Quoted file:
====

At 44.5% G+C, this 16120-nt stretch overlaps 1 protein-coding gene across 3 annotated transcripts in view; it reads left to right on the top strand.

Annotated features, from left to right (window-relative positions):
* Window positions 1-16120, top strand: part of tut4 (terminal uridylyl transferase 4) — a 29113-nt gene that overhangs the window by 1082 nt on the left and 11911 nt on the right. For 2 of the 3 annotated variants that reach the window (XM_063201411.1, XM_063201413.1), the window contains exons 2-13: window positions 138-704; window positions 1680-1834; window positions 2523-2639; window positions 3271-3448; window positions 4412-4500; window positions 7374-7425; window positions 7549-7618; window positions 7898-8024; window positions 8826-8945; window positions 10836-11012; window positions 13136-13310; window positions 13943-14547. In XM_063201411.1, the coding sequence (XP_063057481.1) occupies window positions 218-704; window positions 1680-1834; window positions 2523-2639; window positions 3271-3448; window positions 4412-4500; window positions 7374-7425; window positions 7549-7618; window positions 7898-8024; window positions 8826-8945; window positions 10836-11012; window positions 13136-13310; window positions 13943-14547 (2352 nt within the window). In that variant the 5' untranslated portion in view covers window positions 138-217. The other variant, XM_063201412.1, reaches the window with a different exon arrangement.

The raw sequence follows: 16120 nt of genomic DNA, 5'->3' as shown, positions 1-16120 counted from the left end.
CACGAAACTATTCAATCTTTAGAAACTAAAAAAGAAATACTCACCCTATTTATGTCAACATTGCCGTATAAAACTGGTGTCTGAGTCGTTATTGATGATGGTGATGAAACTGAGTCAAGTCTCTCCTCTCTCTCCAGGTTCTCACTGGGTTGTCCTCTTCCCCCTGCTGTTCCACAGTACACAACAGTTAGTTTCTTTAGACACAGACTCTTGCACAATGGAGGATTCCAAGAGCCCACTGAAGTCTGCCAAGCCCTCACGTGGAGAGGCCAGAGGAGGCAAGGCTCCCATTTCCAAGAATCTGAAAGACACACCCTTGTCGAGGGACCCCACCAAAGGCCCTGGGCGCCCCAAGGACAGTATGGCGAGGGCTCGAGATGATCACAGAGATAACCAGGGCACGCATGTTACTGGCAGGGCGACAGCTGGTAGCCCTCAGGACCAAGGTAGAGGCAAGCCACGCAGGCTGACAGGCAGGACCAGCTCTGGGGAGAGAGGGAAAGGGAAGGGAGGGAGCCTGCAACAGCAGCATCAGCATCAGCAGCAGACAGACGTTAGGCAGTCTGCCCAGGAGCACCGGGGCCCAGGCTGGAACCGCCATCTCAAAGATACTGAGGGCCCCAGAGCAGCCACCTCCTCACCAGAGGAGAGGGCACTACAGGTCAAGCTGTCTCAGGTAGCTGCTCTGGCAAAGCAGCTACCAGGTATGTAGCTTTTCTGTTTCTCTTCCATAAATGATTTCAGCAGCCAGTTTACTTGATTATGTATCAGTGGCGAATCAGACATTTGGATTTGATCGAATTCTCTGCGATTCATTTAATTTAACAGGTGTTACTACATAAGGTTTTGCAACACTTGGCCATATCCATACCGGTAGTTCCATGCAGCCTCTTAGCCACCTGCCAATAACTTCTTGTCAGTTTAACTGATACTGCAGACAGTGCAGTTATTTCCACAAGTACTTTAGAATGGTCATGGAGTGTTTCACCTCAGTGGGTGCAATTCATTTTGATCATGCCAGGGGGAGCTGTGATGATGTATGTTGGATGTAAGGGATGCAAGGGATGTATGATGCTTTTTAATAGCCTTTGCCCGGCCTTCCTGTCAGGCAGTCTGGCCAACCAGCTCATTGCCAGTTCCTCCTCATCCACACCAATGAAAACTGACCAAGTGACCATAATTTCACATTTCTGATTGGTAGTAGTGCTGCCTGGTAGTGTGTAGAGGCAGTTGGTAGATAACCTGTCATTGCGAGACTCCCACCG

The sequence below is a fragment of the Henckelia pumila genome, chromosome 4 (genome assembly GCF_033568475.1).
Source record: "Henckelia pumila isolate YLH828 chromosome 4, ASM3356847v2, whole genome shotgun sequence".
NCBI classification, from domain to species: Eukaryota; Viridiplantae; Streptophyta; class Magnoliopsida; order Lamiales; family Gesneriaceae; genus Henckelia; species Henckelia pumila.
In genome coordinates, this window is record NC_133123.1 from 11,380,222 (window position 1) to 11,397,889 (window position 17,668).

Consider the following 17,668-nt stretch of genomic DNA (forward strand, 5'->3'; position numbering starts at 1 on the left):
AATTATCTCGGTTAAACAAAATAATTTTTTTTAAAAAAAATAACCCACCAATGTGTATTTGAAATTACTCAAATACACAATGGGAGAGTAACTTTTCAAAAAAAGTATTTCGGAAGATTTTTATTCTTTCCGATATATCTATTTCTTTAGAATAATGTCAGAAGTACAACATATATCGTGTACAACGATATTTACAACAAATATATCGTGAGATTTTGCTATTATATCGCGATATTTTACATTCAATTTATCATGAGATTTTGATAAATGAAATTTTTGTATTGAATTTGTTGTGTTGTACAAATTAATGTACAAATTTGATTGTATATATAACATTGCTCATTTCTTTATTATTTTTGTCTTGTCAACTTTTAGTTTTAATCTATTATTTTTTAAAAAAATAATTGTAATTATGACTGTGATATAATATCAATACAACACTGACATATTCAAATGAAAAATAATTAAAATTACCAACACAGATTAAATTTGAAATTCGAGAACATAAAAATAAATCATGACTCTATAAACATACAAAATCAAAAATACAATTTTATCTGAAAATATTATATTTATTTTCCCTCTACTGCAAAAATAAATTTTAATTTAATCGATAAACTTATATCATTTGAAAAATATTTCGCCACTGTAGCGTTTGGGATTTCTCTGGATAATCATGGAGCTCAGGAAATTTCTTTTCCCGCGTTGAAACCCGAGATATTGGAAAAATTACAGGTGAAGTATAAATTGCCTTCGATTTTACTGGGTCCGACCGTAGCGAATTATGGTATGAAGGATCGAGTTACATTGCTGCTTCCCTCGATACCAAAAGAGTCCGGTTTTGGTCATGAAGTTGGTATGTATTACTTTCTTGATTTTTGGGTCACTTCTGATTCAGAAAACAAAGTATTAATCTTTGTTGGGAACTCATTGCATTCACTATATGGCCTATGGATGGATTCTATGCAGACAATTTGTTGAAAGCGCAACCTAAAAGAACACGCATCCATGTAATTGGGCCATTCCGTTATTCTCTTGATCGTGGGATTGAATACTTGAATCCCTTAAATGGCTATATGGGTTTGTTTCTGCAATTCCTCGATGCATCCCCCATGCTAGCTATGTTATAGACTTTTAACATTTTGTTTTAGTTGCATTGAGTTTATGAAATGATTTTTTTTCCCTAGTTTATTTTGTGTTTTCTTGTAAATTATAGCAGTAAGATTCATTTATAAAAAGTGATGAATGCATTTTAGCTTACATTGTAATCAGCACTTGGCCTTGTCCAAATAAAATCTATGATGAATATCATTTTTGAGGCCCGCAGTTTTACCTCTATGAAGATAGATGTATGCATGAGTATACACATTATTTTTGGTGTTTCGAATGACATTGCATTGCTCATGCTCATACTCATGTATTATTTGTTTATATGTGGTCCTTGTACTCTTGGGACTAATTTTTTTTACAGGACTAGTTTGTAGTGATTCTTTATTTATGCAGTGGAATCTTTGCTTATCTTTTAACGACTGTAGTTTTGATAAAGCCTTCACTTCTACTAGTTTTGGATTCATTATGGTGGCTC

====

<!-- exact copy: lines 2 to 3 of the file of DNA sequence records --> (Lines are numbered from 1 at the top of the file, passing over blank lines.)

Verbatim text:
Annotated features, from left to right (window-relative positions):
* Window positions 1-16120, top strand: part of tut4 (terminal uridylyl transferase 4) — a 29113-nt gene that overhangs the window by 1082 nt on the left and 11911 nt on the right. For 2 of the 3 annotated variants that reach the window (XM_063201411.1, XM_063201413.1), the window contains exons 2-13: window positions 138-704; window positions 1680-1834; window positions 2523-2639; window positions 3271-3448; window positions 4412-4500; window positions 7374-7425; window positions 7549-7618; window positions 7898-8024; window positions 8826-8945; window positions 10836-11012; window positions 13136-13310; window positions 13943-14547. In XM_063201411.1, the coding sequence (XP_063057481.1) occupies window positions 218-704; window positions 1680-1834; window positions 2523-2639; window positions 3271-3448; window positions 4412-4500; window positions 7374-7425; window positions 7549-7618; window positions 7898-8024; window positions 8826-8945; window positions 10836-11012; window positions 13136-13310; window positions 13943-14547 (2352 nt within the window). In that variant the 5' untranslated portion in view covers window positions 138-217. The other variant, XM_063201412.1, reaches the window with a different exon arrangement.